Turkmenistan and Uzbekistan
Our last days in Iran were spent with anticipation for Turkmenistan. The country is one of the most closed off countries in the world, under the rule of crazy dictators. The last one renamed the months after himself and his family members, and the new one banned black color cars in Ashgabat (the capital), just because he considers white lucky. They control every aspect of life in the country, ranking among the lowest in press freedom and human rights consecutively. We didn’t really experience much of this of course, because we were mostly on the desert roads and small cafes in the middle of nowhere. The only thing we saw that all of their roads (the few existing ones) had checkpoints and cameras, making it easy for the rulers to monitor everyone.
Grinding through the desert
It is very expensive to get it, but thankfully nowadays the transit visa, especially for cyclist, is rarely declined (it was a toss in the past). It doesn’t mean you will have an easy time, because they only give you 5 days to cross around 500 km through the desert, on horrible roads where cars still go with over a 100 km (it is more loud than dangerous though, there’s plenty of space). There is also the added joy of a strong headwind, driving from the West, which is the more common choice for travelers. So you can imagine that we were seriously thinking about taking the train or hitchhiking with a truck, but when picking up our visa in Mashad, we met another cyclist girl, Liezbeth from Belgium. She was planning to cross the same day, and we decided to go with her, as with company, the boring desert is much easier to bear, and it was a good opportunity to test ourselves and our limits.
I think we found it, in times when we were sick from some bad water and barely ate anything during the next day, or when every bump on the broken asphalt road felt like shooting pain up our asses. The heat was surprisingly not that hard to endure, because even though it was 40+ degrees during the day with no shade, it is a really dry, arid climate, so you don’t feel it that much. We just carried a lot of water and sprayed it on ourselves to cool down. The toughest part for me was the last day, where my stomach was acting up. No kidding, it was from a piece of bread, but if you ever ate bread in the country, you can understand. I could only eat some fruit and drink a bit of juice to manage more than a 100km, and when we finally reached the border half an hour before closing time, everything came out. I felt like crying and smiling at the same time. 😀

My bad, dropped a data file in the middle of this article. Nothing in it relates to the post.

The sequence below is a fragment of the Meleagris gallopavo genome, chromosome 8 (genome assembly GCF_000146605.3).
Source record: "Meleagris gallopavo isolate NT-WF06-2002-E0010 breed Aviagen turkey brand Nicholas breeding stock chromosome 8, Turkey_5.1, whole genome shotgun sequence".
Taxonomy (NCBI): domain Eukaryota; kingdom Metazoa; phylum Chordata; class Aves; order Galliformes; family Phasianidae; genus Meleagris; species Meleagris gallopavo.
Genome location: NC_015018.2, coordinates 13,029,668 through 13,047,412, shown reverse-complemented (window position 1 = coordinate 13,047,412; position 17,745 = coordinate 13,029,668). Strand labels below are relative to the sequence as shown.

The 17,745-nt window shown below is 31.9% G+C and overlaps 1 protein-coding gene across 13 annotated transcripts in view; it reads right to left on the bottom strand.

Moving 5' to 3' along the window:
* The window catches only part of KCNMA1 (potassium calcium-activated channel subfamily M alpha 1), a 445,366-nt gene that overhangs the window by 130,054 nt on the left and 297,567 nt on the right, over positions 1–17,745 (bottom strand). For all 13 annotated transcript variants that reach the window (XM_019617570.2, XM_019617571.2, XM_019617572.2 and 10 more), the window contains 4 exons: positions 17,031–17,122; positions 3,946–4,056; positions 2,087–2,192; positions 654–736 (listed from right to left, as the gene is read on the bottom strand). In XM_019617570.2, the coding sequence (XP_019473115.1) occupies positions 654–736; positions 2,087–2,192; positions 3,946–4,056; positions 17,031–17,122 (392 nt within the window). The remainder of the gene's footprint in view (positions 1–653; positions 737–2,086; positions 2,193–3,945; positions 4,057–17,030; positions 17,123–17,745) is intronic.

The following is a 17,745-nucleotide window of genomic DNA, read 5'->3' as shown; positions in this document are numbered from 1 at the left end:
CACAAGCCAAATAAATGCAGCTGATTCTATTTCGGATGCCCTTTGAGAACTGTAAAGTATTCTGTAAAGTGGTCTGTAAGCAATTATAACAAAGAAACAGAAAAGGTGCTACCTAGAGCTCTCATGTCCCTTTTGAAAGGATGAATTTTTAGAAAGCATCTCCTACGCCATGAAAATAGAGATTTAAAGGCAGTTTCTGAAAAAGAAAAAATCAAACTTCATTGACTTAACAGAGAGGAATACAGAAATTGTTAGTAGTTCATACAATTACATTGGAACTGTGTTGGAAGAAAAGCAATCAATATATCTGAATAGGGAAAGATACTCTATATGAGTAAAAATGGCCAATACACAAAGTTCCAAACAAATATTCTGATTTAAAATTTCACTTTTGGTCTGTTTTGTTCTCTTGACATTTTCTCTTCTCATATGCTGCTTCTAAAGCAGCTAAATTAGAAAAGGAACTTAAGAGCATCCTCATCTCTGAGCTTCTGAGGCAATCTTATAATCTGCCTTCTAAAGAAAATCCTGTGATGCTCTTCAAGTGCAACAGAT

Discovering the countries
We had some contact with locals and saw a bit of the country during our short visit, and luckily their language is so close to Turkish that it is practically the same (also kids learn it in school), so communication was easier than usual. The first thing we noticed was how beautifully the women dressed here. Almost all of them wear super colorful long and elegant dresses with matching headpiece (but the latter was not always present), which was only resembling a headscarf as it didn’t cover their necks. It was a privilege to get invited in on the third night (we didn’t even mind the 10km setback), and see a Turkmen family in their home. I can conclude that they are kind, hospitable people, like the majority of the population in the countries more East, but as alcohol is allowed here, they have a big fondness of vodka. 😀
Once we were through the border on the Uzbek side, we figured the challenge is over, and we didn’t bother ourselves with more boring hot rides through the plains of long stretched fields. Instead, we quickly hitchhiked through the country to reach the cooler mountain areas of Tajikistan, only stopping and playing tourist in Bukhara and Samarkand, both famous silkroad cities. We had no idea what to expect in Uzbekistan (usually read about a country on Wikipedia just a few days prior to entering, but of course we had no internet in Turkmenistan), and was stunned by the beautiful ancient architecture in Bukhara. Like most countries in this region, it was run by a dictator, but luckily he dies last year and things are loosening up. From this year it is visa free to stay in the country for 30 days for Europeans.
Into the heart of Central Asia
From this country on, we were entering countries previously under Soviet occupation, and the cultural mix is fascinating to see. Most people are still Muslims, the language is Turkic or Farsi (in Tajikistan’s case), but their alphabet is Cyrillic and they have very mixed traditions and mindset in general. Uzbekistan is really trying to open up and be a bit more westernized, and I think the Russian heritage shows a lot. If you speak Russian, you will have a super easy time in Central Asia, that I can tell you for sure. Still, even with a language barrier, there’s no need to worry, people are welcoming, super friendly and of course curios as hell, but thankfully not to the extremes of Iran. Tourism is only affecting the bigger cities as of yet luckily, there’s still a lot of untouched nature and rural feeling in the countryside, which I seriously hope stay that way.
I know this post was shorter than usual, but it also only covered a two week stretch, and I can’t say we immersed ourselves too much in these countries. So I let some of the pictures speak for our impressions instead, I hope you enjoy them. 🙂 They also gave us the first taste of Central Asia, and we dived right into it, when we entered Tajikistan in the north in late June.